1 litre of water for 48 hours. Where a flock is having an ongoing
problem, this treatment is usually repeated every 4 - 6 weeks until
the birds develop a stronger natural immunity to this parasite,
while all the time ensuring that the birds are generally well cared
for and that their pen is kept clean and dry.
The two main external parasites of chickens are lice and mites.
Red mite, in particular, seems ubiquitous in chickens and is a
common cause of failure to thrive. Severe infections will kill,
particularly young chickens due to anaemia and it is vital that
management protocols are in place. Lice live off feather debris
and cannot survive off the chicken. Mites, on the other hand, feed
off body fluids and survive well in the environment. Only a small
number of the mites infecting a chicken are found on the bird at
any one time. Many live in the nooks and crannies around the pen.
To treat lice is a simple matter. As they cannot survive off the
bird, it is simply a matter of dipping all of the birds. Mites
can be removed also by dipping, however, as mentioned earlier,
Moxidectin can be used in the birds’ drinking water to kill
mites on the bird at that time. With mite infestation, however,
it is vital to also treat the pen at the same time otherwise reinfection
quickly occurs. When treating the pen, it is scraped and cleaned
out as normal but then an insecticide is misted onto the scraped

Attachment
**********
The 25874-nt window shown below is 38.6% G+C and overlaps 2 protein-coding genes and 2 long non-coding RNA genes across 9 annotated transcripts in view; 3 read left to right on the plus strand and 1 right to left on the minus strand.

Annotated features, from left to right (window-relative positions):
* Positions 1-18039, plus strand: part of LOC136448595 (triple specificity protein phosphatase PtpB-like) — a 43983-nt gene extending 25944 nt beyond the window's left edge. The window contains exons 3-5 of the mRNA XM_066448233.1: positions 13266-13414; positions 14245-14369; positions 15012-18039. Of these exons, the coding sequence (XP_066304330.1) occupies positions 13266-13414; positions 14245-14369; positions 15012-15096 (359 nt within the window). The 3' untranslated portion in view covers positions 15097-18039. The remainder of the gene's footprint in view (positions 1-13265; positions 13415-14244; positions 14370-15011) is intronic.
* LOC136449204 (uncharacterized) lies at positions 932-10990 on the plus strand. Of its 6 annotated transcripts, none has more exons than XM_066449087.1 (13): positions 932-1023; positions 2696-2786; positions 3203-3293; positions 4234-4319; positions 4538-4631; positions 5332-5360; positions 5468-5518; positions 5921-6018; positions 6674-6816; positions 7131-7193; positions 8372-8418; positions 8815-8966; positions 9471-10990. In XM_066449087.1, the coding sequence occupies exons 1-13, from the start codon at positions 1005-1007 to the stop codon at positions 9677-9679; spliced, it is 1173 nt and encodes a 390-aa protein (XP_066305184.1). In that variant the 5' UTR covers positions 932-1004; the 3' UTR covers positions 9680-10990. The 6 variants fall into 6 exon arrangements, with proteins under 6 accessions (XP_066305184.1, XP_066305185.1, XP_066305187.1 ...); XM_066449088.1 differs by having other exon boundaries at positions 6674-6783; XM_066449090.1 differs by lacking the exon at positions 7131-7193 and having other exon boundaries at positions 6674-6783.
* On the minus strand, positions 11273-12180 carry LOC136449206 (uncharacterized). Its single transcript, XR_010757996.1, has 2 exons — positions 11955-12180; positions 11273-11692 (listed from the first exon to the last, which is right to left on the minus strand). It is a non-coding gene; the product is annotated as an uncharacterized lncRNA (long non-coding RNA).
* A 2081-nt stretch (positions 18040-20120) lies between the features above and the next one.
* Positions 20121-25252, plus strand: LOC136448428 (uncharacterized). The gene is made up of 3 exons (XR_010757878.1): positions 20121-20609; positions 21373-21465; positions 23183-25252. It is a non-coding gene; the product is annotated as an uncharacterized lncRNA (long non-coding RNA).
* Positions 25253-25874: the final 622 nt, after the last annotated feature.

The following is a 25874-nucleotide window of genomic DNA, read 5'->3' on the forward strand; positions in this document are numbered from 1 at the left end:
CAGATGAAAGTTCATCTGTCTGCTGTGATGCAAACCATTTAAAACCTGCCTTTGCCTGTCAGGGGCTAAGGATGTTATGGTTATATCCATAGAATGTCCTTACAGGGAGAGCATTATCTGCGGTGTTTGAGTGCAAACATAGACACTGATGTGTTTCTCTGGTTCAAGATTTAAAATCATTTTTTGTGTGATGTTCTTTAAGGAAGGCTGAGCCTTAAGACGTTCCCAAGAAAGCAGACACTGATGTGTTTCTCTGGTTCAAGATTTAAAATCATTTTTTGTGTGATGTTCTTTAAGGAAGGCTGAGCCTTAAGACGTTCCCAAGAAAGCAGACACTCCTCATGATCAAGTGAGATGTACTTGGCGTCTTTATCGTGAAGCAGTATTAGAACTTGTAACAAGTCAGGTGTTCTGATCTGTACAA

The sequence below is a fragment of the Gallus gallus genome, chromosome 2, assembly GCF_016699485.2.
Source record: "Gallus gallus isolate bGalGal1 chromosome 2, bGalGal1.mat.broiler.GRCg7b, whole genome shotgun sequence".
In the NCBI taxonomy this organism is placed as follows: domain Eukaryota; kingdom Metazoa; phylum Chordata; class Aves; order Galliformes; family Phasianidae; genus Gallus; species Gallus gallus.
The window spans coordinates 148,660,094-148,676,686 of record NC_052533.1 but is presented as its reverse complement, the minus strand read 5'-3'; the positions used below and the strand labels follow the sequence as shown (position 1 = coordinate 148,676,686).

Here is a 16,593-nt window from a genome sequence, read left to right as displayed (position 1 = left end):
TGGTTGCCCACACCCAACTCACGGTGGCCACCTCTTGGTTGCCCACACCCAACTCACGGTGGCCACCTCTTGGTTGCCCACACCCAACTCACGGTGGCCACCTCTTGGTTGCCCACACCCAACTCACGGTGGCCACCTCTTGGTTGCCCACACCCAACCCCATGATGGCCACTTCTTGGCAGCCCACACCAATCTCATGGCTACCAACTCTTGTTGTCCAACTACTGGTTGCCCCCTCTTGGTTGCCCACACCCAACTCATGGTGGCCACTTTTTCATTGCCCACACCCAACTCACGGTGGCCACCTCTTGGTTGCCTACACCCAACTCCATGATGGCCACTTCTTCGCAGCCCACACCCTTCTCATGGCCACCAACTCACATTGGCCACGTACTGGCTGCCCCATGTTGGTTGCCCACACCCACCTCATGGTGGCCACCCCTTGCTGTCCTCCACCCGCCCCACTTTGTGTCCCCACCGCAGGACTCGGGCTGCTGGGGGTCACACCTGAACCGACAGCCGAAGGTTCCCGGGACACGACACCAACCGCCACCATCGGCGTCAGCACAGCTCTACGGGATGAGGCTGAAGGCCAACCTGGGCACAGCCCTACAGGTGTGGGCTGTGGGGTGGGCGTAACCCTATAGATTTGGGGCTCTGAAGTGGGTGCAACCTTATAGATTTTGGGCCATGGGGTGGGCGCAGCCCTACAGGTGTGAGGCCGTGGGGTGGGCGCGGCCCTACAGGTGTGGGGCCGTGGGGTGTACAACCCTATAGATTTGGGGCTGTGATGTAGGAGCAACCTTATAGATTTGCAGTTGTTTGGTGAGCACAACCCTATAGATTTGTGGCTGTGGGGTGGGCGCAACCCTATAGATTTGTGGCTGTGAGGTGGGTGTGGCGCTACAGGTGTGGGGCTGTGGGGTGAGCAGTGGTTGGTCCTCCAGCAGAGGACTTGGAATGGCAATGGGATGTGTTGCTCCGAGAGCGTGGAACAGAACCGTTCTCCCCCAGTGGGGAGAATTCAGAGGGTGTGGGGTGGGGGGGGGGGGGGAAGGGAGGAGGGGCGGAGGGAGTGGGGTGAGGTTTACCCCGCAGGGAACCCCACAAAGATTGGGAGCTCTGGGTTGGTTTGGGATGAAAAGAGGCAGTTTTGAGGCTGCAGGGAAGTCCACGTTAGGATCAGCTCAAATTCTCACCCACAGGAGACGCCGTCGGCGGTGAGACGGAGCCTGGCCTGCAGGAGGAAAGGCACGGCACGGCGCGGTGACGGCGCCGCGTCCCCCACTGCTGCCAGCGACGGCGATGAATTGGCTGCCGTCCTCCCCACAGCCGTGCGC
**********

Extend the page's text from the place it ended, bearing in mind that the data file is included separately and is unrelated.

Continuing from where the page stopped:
surfaces and into the nooks and crannies. This is usually done
on the morning of a warm day and when the pen is dry after a few
hours, the birds are readmitted. The recommended insecticidal spray
is Permethrin. This is available in a number of preparations but
I find it easiest to use as a water-soluble liquid where it is
diluted 10 - 20 ml/l. Permethrin is also the dip of choice in chickens.
To prepare the dip, add the Permethrin at the same rate of 10 -
20 ml per litre of water and add also a wetting agent such as baby
shampoo or a few shavings off a bar of soap. Ensure that the water
is warm and dip the birds in the morning of a warm day so that
they have a chance to dry before nightfall.
PROGRAM FOR PARASITE CONTROL IN FREE-RANGE CHICKENS
Moxidectin 2 mg/ml, 5 ml per litre of water for 24 hours every
Monitor the droppings for tapeworm segments and if observed give
Prazivet 5 ml per litre of water for 24 hours.
If Coccidia is a problem, give Baycox 3 ml to 1 litre of water
for 48 hours every 4 weeks as required
Dip all birds in Permethrin and any new introduced bird. Ensure
that the pen is sprayed simultaneously.